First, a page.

D.C. Responds To Legislation Targeting Sanctuary Cities

“In the long run, we have to stop these knuckleheads on the Hill from doing what they're doing."

WASHINGTON -- House Republicans are making another attempt to meddle in the District of Columbia's affairs, this time in a way that immigration advocates and officials say could threaten public safety by ending the city's sanctuary policies for its estimated 25,000 undocumented immigrants.

Washington, like a number of other U.S. cities, is facing ire from Republicans for refusing to cooperate fully with Immigration and Customs Enforcement agents to detain and deport undocumented immigrants. GOP lawmakers have introduced multiple pieces of legislation this month after Francisco Sanchez, an undocumented immigrant, was charged with the murder of 32-year-old San Francisco resident Kathryn Steinle, months after Sanchez had been released from jail.

There are more than 300 jurisdictions that could be affected if various anti-sanctuary city bills become law. But D.C. is in a unique situation, because Congress has the power to interfere with the decisions of local voters and elected officials.

Rep. Louie Gohmert (R-Texas) specifically targets D.C. in a new bill, requiring local authorities to work with immigration enforcement or face fines of up to $10,000 for every case they do not cooperate with. Gohmert, who represents a district nearly 1,300 miles away from D.C., said in a July 23 press release that he drafted the Safer D.C. Act because “Congress must use our explicit Constitutional power to ensure that at least the District of Columbia is not a sanctuary city.”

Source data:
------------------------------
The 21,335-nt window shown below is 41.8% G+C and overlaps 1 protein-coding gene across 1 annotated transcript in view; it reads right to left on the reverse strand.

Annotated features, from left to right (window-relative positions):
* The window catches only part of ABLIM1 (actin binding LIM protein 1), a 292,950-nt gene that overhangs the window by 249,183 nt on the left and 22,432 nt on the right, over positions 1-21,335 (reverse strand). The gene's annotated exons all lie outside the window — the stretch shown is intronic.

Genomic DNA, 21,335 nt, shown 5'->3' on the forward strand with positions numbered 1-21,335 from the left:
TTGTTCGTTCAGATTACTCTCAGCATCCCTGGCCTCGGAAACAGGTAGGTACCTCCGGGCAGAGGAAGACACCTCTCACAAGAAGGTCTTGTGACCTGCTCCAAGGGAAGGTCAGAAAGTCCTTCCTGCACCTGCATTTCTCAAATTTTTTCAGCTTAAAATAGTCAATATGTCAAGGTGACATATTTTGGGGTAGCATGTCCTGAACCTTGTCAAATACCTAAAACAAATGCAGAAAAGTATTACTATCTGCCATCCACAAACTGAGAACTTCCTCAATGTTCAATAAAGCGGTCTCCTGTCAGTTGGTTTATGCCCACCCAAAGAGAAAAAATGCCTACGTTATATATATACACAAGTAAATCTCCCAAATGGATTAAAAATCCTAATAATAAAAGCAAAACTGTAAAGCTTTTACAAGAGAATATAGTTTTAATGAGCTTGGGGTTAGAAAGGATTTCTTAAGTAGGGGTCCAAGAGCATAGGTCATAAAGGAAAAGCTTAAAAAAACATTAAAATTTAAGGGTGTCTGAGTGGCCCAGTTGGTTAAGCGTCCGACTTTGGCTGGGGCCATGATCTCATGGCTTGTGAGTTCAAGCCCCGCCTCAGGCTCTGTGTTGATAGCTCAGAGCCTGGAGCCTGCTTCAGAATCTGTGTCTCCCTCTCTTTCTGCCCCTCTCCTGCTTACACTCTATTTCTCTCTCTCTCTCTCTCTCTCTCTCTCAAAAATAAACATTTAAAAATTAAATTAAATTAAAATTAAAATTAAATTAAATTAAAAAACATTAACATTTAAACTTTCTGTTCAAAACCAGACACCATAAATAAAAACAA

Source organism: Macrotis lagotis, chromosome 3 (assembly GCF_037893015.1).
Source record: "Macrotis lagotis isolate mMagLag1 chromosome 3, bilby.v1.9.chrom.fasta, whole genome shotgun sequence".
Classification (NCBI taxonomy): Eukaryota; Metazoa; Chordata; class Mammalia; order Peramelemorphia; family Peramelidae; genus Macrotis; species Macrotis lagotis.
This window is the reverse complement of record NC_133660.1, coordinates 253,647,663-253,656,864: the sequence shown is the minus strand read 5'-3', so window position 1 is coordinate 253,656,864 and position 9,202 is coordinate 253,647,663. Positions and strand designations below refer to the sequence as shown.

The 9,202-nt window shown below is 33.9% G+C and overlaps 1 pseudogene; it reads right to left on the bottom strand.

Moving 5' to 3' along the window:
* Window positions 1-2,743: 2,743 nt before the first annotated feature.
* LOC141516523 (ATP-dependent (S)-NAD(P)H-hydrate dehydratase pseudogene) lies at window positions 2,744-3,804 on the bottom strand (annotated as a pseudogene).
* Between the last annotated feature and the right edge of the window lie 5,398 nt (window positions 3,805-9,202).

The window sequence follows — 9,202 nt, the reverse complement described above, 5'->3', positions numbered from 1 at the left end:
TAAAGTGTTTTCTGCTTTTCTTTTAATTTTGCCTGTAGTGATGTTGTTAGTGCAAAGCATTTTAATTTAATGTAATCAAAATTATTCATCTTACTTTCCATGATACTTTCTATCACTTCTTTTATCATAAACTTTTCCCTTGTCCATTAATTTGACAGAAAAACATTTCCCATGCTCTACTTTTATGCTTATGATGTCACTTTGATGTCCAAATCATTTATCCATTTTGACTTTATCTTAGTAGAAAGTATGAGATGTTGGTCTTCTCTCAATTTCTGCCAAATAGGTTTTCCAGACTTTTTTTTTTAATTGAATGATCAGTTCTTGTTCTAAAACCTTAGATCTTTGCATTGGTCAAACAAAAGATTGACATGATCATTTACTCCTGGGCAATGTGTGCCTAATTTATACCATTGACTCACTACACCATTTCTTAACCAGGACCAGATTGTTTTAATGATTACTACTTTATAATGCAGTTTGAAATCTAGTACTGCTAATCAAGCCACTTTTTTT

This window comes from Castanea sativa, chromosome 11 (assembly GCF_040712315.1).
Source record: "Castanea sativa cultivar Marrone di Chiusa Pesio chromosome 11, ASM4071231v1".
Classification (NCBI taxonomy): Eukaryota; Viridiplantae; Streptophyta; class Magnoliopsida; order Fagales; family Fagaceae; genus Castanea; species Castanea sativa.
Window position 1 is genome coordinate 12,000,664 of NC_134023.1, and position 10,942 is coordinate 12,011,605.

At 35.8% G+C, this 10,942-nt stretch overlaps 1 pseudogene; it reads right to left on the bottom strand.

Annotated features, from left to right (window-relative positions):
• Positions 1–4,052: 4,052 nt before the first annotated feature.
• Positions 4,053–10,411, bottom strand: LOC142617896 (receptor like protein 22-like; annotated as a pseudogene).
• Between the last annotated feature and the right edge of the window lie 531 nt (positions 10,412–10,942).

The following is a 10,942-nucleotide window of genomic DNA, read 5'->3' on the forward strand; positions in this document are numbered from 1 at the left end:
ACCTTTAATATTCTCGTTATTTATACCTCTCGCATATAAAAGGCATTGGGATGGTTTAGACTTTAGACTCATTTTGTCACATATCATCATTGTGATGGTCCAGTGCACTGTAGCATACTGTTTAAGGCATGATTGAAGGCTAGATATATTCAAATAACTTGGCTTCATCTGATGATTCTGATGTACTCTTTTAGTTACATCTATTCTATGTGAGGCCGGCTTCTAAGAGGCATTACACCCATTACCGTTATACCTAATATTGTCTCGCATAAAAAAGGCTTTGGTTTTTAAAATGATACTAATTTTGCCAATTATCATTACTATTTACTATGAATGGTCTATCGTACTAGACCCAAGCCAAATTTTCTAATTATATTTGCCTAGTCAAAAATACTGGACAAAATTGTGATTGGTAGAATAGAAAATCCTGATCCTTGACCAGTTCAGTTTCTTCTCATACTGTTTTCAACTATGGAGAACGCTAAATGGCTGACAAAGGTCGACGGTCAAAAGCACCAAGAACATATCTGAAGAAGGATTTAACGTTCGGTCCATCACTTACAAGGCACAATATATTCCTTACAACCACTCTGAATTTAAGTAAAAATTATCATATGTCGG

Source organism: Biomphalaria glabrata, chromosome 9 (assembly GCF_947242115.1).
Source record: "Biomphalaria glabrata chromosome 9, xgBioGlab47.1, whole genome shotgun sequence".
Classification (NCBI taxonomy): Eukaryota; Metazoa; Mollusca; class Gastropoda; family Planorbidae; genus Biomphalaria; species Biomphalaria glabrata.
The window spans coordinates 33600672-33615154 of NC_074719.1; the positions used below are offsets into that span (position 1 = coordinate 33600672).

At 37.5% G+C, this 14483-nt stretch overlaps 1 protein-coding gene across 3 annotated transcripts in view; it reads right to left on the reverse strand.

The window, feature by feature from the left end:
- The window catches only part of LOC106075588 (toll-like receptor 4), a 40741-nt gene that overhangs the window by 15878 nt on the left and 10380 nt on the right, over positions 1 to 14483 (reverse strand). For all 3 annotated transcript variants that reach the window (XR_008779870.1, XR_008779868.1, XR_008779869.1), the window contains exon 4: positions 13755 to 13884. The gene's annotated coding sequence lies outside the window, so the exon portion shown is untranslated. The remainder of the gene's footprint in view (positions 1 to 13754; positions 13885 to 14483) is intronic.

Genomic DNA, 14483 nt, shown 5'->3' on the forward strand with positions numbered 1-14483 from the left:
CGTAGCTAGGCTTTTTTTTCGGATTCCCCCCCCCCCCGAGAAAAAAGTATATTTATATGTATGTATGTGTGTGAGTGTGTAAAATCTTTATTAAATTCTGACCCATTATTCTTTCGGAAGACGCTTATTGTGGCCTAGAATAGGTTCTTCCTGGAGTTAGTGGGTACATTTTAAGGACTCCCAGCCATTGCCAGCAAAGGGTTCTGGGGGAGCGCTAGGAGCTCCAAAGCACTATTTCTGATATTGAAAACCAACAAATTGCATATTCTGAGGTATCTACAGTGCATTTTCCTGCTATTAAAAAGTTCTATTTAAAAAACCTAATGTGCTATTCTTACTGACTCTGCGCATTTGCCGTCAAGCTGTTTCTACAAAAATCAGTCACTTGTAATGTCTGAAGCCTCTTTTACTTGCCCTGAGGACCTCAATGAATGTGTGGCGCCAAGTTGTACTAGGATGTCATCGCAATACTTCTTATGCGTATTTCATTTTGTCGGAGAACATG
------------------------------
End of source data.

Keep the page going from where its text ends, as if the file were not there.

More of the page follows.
District of Columbia officials disagree. For over 20 years, the city's Metropolitan Police Department has had an informal policy of not asking the legal status of people with whom it comes into contact. That policy was made public in 2007 after then-Chief Charles H. Ramsey released an internal memo that stated, “MPD is not in the business of inquiring about the residency status of the people we serve and it is not in the business of enforcing civil immigration laws.”

In 2011, then-Mayor Vincent Gray took the MPD memo even further by signing an executive order that prohibited D.C. public safety officials from asking about the immigration status of anyone they arrested or questioned. The following year, the city council passed a law saying that D.C. authorities would only detain undocumented immigrants if the federal government paid for it.

Supporters of the policies argue that involving police in immigration enforcement could discourage undocumented immigrants from calling the authorities when they have an emergency. According to a survey by the National Latin@ Network and the National Domestic Violence Hotline, of the 330 or so women who called the hotline during a six-week period in 2013 and who identified as a) foreign-born and b) Hispanic or Latina, 45 percent said they were afraid to call or seek help from the police or courts.